(AP) — Everyone seems to keep waiting for the problems that have plagued the Kansas City Chiefs all season to be their downfall.
The dropped passes. The turnovers. The penalties.
But one thing has yet to fail them: their defense. It showed up again in Sunday night’s 27-24 victory in Buffalo, which sent the Chiefs to their sixth consecutive AFC championship game. It kept the Bills out of the end zone in the closing minutes and, when Tyler Bass missed a potential tying field goal wide right, Kansas City was on to the next round in Baltimore.
“The defense really picked it up that second half, and really put it down, even to the last drive where they had to kick that field goal,” Chiefs coach Andy Reid said Monday. “I thought that was big. They said: ‘Enough is enough. We can’t let them score.’”
The defense has said that a lot this season.
The Chiefs have held their opponent to 24 points or fewer in 18 of 19 games, the best defensive run since the famed “Legion of Boom” in Seattle during the 2013 season. That group, led by Bobby Wagner, Earl Thomas and Richard Sherman, led the league in points, yards and just about every other relevant defensive statistic, and proceeded to stuff the Broncos in the Super Bowl.
“For three quarters offensively, we were moving the ball up and down the field, but we got shut down in the fourth quarter,” said Chiefs quarterback Patrick Mahomes, who has never lost in the divisional round. “I went over to the defense and told them: ‘Y’all shut it down and we’ll win this football game. We’ll get to the AFC championship game.”
The Chiefs still had issues Sunday night — Mecole Hardman fumbled a ball out of the end zone for a late touchback, which could have cost dearly. But with their defense playing so well, and just two wins away from another Super Bowl ring, perhaps they simply can overcome the problems that have followed Kansas City throughout the season.
“Nothing comes easy, man,” said defensive tackle Chris Jones, who could be headed to free agency and would love a third ring before that happens. “It took a lot of commitment from a lot of guys in order to be successful.”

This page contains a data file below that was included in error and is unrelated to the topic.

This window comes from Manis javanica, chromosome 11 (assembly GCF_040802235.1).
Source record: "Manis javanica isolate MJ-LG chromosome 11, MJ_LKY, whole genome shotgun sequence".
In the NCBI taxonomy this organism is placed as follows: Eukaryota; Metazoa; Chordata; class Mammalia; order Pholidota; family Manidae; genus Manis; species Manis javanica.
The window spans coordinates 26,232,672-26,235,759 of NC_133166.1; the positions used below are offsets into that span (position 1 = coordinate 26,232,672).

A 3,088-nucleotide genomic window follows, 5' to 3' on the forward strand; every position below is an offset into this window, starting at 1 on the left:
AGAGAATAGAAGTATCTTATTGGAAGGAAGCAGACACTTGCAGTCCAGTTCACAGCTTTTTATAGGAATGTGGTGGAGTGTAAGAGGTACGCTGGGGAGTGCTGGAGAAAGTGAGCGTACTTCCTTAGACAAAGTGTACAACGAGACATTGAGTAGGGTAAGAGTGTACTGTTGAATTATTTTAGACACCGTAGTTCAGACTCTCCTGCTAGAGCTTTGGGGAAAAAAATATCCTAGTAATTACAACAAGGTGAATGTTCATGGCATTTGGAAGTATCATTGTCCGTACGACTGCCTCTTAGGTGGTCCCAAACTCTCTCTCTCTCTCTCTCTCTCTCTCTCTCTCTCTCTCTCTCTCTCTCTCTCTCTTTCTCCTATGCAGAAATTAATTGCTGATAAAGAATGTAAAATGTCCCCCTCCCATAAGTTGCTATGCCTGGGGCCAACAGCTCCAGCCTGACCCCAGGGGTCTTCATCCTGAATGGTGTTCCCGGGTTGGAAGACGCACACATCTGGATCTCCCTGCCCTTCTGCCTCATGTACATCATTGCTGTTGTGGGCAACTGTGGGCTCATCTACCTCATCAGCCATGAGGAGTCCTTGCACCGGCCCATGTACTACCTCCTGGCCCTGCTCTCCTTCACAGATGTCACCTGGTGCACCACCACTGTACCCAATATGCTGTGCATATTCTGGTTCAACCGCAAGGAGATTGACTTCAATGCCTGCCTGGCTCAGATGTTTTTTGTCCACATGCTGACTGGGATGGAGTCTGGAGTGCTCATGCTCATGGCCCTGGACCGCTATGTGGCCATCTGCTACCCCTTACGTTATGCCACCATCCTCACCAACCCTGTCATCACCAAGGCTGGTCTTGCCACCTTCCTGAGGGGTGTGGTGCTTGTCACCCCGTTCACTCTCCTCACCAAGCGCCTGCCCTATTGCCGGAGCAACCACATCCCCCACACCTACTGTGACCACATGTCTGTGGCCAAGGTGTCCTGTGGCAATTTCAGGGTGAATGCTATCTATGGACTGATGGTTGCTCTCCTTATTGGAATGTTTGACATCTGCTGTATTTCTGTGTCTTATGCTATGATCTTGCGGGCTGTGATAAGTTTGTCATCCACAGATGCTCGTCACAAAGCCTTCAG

Harrison Butker has been as automatic as kickers can be this season. He’s made 14 straight field goals, going 6 for 6 in two playoff games. Butker’s value was underscored Saturday night, when the Packers missed a tying field goal in the final minutes of their loss to San Francisco, and again Sunday, when the Bills missed one that would have tied their game.
WHAT NEEDS HELP
The Chiefs have been among the NFL’s best against the pass all season, but they have been susceptible to the run. The Bills ran for 182 yards on 39 carries Sunday night, helping them dictate the tempo of the game. And given that QB Josh Allen ran for 72 yards and two scores, that doesn’t bode well with the Ravens’ Lamar Jackson on deck.
Isiah Pacheco touched the ball only 16 times but turned that into 111 yards and a go-ahead touchdown. He also had a battering run on first down in the final minute that allowed the Chiefs to run out the clock on the win. Pacheco dealt with a shoulder injury midway through the season but has been at his best down the stretch and into the playoffs.
One week after his effort was questioned in the Chiefs’ wild-card win over the Dolphins, Hardman fumbled through the end zone, which could have come back to bite them. Can the Chiefs trust him to play mistake-free going forward?
The Chiefs played most of the way without safety Mike Edwards (concussion) and linebacker Willie Gay Jr. (neck), while LG Joe Thuney was expected to have an MRI on Monday for a pectoral injury. Rookie safety Chamarri Conner played well when Edwards went down, and Nick Allegretti did a fine job as a fill-in guard. But the Chiefs planned to use Gay to spy on Allen, who gouged them with his feet, and will likely have him in the same role against Jackson this week.
6 — The number of seasons that Mahomes has been the starter, and the number of consecutive years that he has led Kansas City to the AFC title game. The previous five were at Arrowhead Stadium while this one will take place in Baltimore.
The Chiefs have not played a road conference championship game since Jan. 23, 1994, when they lost 30-13 in Buffalo. They won two conference title games on the road before that, though, beating the Bills in 1967 and the Raiders in 1970.